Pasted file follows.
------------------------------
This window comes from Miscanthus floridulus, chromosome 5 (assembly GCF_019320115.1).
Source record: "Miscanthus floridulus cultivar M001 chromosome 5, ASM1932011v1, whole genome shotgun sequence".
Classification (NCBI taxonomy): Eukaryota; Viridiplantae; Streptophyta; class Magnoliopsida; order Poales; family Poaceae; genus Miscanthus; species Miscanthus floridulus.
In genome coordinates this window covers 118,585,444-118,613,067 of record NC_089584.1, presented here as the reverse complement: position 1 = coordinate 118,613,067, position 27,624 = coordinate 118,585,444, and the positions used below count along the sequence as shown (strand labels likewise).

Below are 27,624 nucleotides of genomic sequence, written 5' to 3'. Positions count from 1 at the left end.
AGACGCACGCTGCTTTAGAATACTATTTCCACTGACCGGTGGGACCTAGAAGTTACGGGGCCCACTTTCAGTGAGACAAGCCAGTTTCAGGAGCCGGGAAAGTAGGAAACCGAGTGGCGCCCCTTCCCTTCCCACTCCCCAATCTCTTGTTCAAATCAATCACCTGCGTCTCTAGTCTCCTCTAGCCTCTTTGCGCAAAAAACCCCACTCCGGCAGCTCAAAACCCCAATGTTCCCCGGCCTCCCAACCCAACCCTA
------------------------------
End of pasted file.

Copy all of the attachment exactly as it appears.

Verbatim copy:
This window comes from Miscanthus floridulus, chromosome 5 (assembly GCF_019320115.1).
Source record: "Miscanthus floridulus cultivar M001 chromosome 5, ASM1932011v1, whole genome shotgun sequence".
Classification (NCBI taxonomy): Eukaryota; Viridiplantae; Streptophyta; class Magnoliopsida; order Poales; family Poaceae; genus Miscanthus; species Miscanthus floridulus.
In genome coordinates this window covers 118,585,444-118,613,067 of record NC_089584.1, presented here as the reverse complement: position 1 = coordinate 118,613,067, position 27,624 = coordinate 118,585,444, and the positions used below count along the sequence as shown (strand labels likewise).

Below are 27,624 nucleotides of genomic sequence, written 5' to 3'. Positions count from 1 at the left end.
AGACGCACGCTGCTTTAGAATACTATTTCCACTGACCGGTGGGACCTAGAAGTTACGGGGCCCACTTTCAGTGAGACAAGCCAGTTTCAGGAGCCGGGAAAGTAGGAAACCGAGTGGCGCCCCTTCCCTTCCCACTCCCCAATCTCTTGTTCAAATCAATCACCTGCGTCTCTAGTCTCCTCTAGCCTCTTTGCGCAAAAAACCCCACTCCGGCAGCTCAAAACCCCAATGTTCCCCGGCCTCCCAACCCAACCCTA